An introduction to trauma informed care

Trauma informed care is an approach that recognises and responds to the impact of trauma. It acknowledges that many people in the UK have experienced trauma in their lives, such as abuse, neglect or domestic violence. Trauma informed care is designed to create an environment that promotes safety, trust and healing for those who have experienced trauma.
Why is a trauma informed approach important?

A trauma informed approach ensures people feel physically and emotionally secure. This may involve staff training to prevent re-traumatisation and the use of strategies to manage crises.



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What are the key principles?

The key principles of trauma informed care in the UK include safety, transparency, support and collaboration, empowerment, resilience, and a holistic focus.

Transparency with regard to treatment plans

Providers aim to build trust with individuals by being transparent about their treatment plans, expectations, and limits. Solid trust is essential for those who have experienced the devastating impact of trauma.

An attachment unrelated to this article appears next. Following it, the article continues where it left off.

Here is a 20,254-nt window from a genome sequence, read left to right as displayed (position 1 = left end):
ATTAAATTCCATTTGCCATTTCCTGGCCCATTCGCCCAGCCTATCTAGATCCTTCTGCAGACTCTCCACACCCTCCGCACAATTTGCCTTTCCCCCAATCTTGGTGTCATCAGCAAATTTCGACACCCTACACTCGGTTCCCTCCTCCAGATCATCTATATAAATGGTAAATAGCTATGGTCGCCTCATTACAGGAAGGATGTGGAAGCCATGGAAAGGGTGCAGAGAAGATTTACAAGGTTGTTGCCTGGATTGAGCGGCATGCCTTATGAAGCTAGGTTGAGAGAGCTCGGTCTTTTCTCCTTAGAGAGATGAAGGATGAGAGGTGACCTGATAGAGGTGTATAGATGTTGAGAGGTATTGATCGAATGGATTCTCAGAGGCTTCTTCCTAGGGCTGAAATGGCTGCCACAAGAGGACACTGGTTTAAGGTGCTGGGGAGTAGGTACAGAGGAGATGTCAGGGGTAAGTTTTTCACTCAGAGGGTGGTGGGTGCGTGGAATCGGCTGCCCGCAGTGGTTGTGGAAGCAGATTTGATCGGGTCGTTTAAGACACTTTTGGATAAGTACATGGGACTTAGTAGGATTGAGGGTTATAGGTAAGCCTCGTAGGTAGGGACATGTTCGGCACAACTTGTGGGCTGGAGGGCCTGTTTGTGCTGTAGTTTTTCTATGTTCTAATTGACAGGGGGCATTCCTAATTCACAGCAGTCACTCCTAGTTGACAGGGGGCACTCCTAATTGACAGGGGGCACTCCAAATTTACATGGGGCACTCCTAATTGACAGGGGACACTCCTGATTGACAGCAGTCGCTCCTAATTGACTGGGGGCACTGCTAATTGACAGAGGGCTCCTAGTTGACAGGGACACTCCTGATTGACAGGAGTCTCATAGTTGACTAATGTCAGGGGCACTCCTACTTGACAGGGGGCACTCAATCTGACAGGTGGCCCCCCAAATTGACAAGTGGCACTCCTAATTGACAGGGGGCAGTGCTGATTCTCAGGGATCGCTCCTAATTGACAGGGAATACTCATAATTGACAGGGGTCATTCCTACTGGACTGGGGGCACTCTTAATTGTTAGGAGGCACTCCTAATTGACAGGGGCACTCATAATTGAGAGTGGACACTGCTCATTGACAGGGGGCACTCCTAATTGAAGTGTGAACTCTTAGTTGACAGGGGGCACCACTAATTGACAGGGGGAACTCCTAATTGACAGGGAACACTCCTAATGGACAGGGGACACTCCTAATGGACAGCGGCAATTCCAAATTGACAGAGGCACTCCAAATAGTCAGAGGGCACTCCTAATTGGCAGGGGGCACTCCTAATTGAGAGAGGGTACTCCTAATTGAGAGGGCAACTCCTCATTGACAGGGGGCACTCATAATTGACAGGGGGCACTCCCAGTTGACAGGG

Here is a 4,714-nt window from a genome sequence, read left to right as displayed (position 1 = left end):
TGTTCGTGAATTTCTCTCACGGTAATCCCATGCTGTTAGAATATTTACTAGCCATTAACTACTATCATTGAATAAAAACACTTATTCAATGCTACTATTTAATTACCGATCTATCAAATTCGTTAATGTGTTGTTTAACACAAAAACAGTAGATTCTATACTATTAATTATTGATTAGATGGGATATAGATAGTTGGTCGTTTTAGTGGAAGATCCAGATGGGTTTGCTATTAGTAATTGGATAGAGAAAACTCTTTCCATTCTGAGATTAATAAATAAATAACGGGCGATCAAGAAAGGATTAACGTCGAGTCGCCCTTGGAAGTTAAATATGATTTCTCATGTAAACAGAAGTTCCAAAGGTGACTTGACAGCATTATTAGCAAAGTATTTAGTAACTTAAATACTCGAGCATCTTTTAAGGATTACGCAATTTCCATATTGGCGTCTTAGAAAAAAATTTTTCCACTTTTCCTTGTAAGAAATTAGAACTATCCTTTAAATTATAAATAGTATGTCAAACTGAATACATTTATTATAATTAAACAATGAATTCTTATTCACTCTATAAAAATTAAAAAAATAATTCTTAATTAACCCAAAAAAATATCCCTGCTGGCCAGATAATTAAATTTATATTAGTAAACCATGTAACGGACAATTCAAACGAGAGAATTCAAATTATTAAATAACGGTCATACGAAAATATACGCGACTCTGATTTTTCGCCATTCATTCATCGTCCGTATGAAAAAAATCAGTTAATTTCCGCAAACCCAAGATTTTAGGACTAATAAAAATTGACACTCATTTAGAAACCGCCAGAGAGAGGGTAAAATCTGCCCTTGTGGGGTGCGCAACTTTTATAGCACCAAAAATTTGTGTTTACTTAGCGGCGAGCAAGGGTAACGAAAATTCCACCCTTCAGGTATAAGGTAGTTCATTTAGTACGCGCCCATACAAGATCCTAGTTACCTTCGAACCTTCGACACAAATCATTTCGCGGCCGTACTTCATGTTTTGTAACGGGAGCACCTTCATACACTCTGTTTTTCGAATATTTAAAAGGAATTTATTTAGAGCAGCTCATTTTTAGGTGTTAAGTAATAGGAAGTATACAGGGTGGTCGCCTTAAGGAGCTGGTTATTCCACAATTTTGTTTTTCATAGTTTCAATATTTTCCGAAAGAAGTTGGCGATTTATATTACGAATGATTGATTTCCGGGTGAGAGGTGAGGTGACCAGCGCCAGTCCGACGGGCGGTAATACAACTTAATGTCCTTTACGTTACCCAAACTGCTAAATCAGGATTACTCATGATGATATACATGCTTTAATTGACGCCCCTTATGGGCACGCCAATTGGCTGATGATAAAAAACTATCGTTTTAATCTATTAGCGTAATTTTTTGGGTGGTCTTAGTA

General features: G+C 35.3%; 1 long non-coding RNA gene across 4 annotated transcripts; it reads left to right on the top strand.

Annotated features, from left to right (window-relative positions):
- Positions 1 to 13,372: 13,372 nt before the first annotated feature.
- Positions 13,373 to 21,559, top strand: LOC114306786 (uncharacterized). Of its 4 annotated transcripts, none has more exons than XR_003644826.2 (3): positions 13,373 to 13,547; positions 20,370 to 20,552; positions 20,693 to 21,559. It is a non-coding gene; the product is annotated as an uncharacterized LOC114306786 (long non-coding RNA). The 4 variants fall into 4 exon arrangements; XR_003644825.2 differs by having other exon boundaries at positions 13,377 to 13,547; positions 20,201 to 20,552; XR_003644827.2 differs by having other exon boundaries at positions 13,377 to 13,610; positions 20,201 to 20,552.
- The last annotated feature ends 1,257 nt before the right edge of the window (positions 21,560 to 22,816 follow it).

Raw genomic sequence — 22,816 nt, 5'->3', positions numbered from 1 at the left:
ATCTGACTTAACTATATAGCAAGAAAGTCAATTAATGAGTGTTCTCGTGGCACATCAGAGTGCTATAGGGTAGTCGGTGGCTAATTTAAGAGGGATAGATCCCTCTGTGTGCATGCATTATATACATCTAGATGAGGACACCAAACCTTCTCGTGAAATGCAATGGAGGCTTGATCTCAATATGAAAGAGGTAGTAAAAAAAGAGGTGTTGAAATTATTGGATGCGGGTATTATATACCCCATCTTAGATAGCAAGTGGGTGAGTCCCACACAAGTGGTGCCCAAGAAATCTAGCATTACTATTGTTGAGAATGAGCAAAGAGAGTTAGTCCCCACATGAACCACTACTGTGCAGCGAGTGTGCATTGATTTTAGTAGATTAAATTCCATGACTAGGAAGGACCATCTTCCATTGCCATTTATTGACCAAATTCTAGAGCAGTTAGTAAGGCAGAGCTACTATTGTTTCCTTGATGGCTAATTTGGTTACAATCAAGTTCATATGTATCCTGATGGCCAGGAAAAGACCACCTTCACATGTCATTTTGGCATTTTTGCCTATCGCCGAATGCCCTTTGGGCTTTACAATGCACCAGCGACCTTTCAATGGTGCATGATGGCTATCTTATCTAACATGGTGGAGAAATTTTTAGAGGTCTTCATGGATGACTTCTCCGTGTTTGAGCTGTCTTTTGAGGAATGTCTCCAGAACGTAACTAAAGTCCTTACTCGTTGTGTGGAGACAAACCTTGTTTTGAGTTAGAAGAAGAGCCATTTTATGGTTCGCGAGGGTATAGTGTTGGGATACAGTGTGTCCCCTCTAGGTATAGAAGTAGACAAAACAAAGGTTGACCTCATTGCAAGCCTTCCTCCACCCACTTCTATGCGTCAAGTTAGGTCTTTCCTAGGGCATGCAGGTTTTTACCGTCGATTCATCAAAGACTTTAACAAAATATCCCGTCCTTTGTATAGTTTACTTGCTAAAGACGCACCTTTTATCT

Peer support workers provide comfort

Peer support workers who have their own experience of trauma are often part of the treatment team, providing empathetic and relatable support.

Collaboration is encouraged

Encouraging collaboration between people and their healthcare providers fosters a sense of partnership and shared decision-making. There are providers if you require trauma informed training; for example, Tidal Training specialises in the delivery of training courses and can support your staff with their expertise.

Inside Housing points out that trauma can affect those in the housing sector, which is why trauma informed approaches in social housing are crucial.

Empowerment and choice is essential for care

Recognising that users should have choices in their care is essential. If they have the opportunity to regain a sense of control, this is considered vital for healing and recovery.

Cultural and gender issues must be addressed

Being sensitive to cultural and gender issues is essential, as trauma can manifest differently based on these factors.

Resilience and a strengths-based approach is important.

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Recognising the resilience of people who have experienced trauma is essential, with focusing on this as a source of healing and growth being beneficial.

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